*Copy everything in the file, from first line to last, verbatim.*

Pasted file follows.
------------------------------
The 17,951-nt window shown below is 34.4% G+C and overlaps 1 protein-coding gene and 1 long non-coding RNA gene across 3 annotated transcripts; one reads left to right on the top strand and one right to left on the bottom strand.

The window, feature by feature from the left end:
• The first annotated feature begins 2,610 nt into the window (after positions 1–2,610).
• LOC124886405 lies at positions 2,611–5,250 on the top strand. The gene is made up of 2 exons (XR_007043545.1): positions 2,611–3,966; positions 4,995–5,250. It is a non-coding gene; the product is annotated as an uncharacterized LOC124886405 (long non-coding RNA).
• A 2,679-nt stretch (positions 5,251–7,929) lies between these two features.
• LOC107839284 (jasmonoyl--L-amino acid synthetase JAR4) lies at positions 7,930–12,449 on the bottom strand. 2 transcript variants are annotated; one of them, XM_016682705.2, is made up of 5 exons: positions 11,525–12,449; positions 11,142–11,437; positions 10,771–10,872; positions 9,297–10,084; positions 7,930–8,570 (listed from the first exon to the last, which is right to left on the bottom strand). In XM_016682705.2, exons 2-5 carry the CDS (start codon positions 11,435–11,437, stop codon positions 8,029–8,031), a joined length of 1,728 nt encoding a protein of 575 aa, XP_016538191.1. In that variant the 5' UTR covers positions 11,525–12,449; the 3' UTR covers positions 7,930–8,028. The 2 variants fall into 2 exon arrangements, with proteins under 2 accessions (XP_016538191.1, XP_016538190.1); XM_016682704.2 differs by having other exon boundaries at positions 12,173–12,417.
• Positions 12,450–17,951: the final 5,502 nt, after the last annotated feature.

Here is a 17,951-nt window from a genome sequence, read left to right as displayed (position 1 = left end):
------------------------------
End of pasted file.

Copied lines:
The 17,951-nt window shown below is 34.4% G+C and overlaps 1 protein-coding gene and 1 long non-coding RNA gene across 3 annotated transcripts; one reads left to right on the top strand and one right to left on the bottom strand.

The window, feature by feature from the left end:
• The first annotated feature begins 2,610 nt into the window (after positions 1–2,610).
• LOC124886405 lies at positions 2,611–5,250 on the top strand. The gene is made up of 2 exons (XR_007043545.1): positions 2,611–3,966; positions 4,995–5,250. It is a non-coding gene; the product is annotated as an uncharacterized LOC124886405 (long non-coding RNA).
• A 2,679-nt stretch (positions 5,251–7,929) lies between these two features.
• LOC107839284 (jasmonoyl--L-amino acid synthetase JAR4) lies at positions 7,930–12,449 on the bottom strand. 2 transcript variants are annotated; one of them, XM_016682705.2, is made up of 5 exons: positions 11,525–12,449; positions 11,142–11,437; positions 10,771–10,872; positions 9,297–10,084; positions 7,930–8,570 (listed from the first exon to the last, which is right to left on the bottom strand). In XM_016682705.2, exons 2-5 carry the CDS (start codon positions 11,435–11,437, stop codon positions 8,029–8,031), a joined length of 1,728 nt encoding a protein of 575 aa, XP_016538191.1. In that variant the 5' UTR covers positions 11,525–12,449; the 3' UTR covers positions 7,930–8,028. The 2 variants fall into 2 exon arrangements, with proteins under 2 accessions (XP_016538191.1, XP_016538190.1); XM_016682704.2 differs by having other exon boundaries at positions 12,173–12,417.
• Positions 12,450–17,951: the final 5,502 nt, after the last annotated feature.

Here is a 17,951-nt window from a genome sequence, read left to right as displayed (position 1 = left end):